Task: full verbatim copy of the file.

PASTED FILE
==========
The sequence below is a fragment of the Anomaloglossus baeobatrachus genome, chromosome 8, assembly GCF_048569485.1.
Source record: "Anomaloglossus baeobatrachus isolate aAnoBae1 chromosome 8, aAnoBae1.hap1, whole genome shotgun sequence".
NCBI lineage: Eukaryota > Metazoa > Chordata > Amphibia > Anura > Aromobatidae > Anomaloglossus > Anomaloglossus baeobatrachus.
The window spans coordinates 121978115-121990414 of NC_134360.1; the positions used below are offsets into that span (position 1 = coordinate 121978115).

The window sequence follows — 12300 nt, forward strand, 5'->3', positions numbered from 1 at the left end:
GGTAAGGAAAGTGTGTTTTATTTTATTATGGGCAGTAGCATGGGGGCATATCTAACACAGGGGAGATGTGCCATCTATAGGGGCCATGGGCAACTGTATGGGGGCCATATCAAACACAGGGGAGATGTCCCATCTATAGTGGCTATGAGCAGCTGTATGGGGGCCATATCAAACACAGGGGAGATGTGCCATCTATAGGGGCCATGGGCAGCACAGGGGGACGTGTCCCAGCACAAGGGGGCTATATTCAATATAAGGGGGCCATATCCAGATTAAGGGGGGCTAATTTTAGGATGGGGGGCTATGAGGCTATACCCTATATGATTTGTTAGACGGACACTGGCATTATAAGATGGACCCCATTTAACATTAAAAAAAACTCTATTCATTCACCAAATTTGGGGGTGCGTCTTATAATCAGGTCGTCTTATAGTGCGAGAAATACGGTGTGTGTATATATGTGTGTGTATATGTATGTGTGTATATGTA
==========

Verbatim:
The sequence below is a fragment of the Anomaloglossus baeobatrachus genome, chromosome 8, assembly GCF_048569485.1.
Source record: "Anomaloglossus baeobatrachus isolate aAnoBae1 chromosome 8, aAnoBae1.hap1, whole genome shotgun sequence".
NCBI lineage: Eukaryota > Metazoa > Chordata > Amphibia > Anura > Aromobatidae > Anomaloglossus > Anomaloglossus baeobatrachus.
The window spans coordinates 121978115-121990414 of NC_134360.1; the positions used below are offsets into that span (position 1 = coordinate 121978115).

The window sequence follows — 12300 nt, forward strand, 5'->3', positions numbered from 1 at the left end:
GGTAAGGAAAGTGTGTTTTATTTTATTATGGGCAGTAGCATGGGGGCATATCTAACACAGGGGAGATGTGCCATCTATAGGGGCCATGGGCAACTGTATGGGGGCCATATCAAACACAGGGGAGATGTCCCATCTATAGTGGCTATGAGCAGCTGTATGGGGGCCATATCAAACACAGGGGAGATGTGCCATCTATAGGGGCCATGGGCAGCACAGGGGGACGTGTCCCAGCACAAGGGGGCTATATTCAATATAAGGGGGCCATATCCAGATTAAGGGGGGCTAATTTTAGGATGGGGGGCTATGAGGCTATACCCTATATGATTTGTTAGACGGACACTGGCATTATAAGATGGACCCCATTTAACATTAAAAAAAACTCTATTCATTCACCAAATTTGGGGGTGCGTCTTATAATCAGGTCGTCTTATAGTGCGAGAAATACGGTGTGTGTATATATGTGTGTGTATATGTATGTGTGTATATGTA